4. Indirect Access and Other Trickery: Lacking the ability to meet Wall Street growth demands, existing SAP investments are increasingly a liability. This is because SAP intends to use its power, size and legal muscle to use indirect access to either receive monies for ERP licenses or arm twist purchases of uncompetitive applications.

This construct that is reinforced by companies using SAP by both the IT department within the company, and by the consulting company without. In fact, as the best decision becomes to migrate or diversify away from SAP, the IT department and the IT consulting companies push in the opposite direction from this.

The IT Department and Consulting Company SAP Bias

Many IT departments place SAP above the interests of the business of the company they work for. This observation has come from many years of interacting with IT departments at companies using SAP. I have presented to numerous IT organizations over the years the problems with various SAP applications that they purchased, and I am invariably told that.

“The thing is Shaun, we are an SAP shop.”

Therefore, SAP customers should be on notice that your IT department will in most cases lack sufficient independence from SAP to represent the interest of the company they work for, and by the way, that pays their salary. How this was accomplished, at least the full story, is still a mystery to me.

  • The IT Department: The IT department and IT consulting companies had somewhat of a role, will now increasingly serve as a barrier as the reduction in investment from SAP begins.
  • Large IT Consultancies: As for the large IT consulting companies. They have hundreds of thousands of SAP consultants and investments in SAP and revenues from SAP. For a large IT consulting company the only advice they provide is to invest more in SAP implementation. The large IT consultancies have a business model to protect, and it will be protected. These companies are a major liability. Given this environment, what is the value of that advice exactly?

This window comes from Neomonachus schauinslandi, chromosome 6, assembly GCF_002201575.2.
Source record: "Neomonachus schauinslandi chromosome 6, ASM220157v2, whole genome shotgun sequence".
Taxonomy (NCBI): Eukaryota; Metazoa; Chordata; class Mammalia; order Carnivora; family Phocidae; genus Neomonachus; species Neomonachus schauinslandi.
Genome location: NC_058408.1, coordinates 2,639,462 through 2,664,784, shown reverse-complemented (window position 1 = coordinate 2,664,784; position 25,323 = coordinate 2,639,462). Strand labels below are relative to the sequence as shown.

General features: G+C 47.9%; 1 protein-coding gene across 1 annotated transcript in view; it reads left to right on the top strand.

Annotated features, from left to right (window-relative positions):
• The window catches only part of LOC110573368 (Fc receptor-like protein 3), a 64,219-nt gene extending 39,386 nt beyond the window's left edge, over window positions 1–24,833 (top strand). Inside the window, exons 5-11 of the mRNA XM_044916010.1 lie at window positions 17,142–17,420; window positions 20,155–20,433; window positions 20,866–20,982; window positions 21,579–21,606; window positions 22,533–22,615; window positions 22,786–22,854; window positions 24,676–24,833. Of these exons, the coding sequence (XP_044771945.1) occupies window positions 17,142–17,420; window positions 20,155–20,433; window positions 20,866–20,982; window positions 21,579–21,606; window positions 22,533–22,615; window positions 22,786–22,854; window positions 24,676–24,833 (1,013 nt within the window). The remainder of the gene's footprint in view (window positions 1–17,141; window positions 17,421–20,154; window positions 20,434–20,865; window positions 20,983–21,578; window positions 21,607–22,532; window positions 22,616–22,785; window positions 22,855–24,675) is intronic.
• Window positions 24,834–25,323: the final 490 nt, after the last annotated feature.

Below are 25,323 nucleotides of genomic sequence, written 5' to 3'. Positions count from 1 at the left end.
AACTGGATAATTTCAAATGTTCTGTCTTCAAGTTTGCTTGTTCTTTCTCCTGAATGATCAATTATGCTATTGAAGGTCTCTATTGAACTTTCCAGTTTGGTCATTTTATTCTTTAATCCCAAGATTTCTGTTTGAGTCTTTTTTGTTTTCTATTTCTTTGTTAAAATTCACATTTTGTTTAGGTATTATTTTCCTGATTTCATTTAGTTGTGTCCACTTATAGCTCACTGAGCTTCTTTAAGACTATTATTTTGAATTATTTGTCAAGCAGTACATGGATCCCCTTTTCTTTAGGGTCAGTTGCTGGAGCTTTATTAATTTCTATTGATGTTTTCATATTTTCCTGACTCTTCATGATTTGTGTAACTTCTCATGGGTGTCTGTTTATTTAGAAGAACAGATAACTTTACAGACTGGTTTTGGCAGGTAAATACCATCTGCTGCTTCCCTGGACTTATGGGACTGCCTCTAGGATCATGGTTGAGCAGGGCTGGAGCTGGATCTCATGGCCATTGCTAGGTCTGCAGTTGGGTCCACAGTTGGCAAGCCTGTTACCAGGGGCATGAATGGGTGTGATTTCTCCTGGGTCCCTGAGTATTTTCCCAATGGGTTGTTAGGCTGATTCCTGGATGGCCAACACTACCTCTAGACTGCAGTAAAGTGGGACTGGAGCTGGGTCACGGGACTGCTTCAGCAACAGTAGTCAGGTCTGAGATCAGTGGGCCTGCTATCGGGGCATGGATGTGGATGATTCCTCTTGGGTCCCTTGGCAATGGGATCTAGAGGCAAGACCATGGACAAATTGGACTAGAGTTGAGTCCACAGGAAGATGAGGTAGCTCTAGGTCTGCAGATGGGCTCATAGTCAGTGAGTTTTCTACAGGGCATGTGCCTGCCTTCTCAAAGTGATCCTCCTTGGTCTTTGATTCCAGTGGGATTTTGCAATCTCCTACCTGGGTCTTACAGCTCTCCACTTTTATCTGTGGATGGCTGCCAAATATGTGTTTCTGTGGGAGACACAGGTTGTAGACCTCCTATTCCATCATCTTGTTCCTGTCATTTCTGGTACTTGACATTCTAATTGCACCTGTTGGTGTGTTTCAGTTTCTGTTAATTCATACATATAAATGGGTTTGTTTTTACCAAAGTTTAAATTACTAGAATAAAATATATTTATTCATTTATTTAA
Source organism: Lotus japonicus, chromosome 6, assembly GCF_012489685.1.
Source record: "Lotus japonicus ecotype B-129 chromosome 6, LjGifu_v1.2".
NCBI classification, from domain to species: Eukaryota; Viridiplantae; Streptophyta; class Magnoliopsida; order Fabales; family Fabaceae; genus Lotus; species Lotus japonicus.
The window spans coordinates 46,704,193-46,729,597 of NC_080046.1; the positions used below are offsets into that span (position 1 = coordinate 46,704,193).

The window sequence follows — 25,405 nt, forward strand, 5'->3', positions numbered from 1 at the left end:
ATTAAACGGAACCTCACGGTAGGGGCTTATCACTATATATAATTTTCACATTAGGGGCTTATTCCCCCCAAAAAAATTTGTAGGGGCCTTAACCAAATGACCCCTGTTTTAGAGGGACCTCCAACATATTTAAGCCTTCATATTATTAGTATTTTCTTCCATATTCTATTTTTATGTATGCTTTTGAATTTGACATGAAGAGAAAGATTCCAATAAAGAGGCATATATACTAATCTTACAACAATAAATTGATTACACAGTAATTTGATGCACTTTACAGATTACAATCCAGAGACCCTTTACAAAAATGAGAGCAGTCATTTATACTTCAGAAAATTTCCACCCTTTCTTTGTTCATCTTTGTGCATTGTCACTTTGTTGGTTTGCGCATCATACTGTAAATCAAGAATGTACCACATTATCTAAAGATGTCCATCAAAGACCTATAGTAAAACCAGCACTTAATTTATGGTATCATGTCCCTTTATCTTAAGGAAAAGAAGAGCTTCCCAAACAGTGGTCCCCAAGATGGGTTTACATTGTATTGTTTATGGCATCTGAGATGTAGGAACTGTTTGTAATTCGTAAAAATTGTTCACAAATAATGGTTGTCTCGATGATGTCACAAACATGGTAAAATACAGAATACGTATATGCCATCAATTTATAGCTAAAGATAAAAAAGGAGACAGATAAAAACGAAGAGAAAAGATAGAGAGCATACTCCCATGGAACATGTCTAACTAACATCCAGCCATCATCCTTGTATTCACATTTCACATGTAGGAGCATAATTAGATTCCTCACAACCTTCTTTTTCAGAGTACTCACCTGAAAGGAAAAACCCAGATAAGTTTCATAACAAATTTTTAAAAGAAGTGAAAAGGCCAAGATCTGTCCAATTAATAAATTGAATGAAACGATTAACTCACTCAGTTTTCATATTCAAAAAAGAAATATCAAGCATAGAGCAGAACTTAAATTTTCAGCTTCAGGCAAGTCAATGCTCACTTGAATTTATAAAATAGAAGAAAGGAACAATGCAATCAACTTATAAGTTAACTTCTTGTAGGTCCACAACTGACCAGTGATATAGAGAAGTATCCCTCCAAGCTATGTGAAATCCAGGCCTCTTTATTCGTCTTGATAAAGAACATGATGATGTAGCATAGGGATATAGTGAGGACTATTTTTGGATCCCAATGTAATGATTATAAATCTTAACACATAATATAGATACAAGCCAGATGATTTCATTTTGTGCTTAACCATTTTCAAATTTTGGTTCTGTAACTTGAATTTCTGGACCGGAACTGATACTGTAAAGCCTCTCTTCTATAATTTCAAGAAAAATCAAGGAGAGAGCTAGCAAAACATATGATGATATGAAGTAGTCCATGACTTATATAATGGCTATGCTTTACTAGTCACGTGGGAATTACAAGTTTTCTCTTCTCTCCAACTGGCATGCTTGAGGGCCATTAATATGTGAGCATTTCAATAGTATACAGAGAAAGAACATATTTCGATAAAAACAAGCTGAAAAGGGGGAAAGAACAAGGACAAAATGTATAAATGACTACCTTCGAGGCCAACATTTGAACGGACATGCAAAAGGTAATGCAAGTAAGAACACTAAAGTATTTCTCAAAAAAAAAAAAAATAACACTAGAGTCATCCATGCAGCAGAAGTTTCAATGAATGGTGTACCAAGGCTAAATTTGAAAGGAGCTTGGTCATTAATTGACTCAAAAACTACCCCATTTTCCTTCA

Our Work With the New SAP Construct

We are one of the few entities that focus on SAP but also tells the truth about SAP. So many entities have partnership ties or otherwise fear reprisals from SAP that almost no one will speak honestly about them. If your SAP advisor is a partner with SAP, takes money from SAP or otherwise fears SAP, they are useless to you as an advisor.

  • Getting Bad SAP Advice: If you want to be provided biased information on SAP there are many choices in the market. We can recommend Deloitte, Accenture, KPMG, E&Y, Infosys, IBM and Gartner among others. However, for unbiased information on SAP, the options narrow considerably.
  • Getting Objective SAP Advice: If you are interested in our advice on how to deal with SAP, and how to manage to diversify away from SAP, reach out to us. We offer a wide variety of advisement all focused around getting a better value from your SAP investment.

Reach out to us at the form at the bottom of the page if objective advice sounds good to you.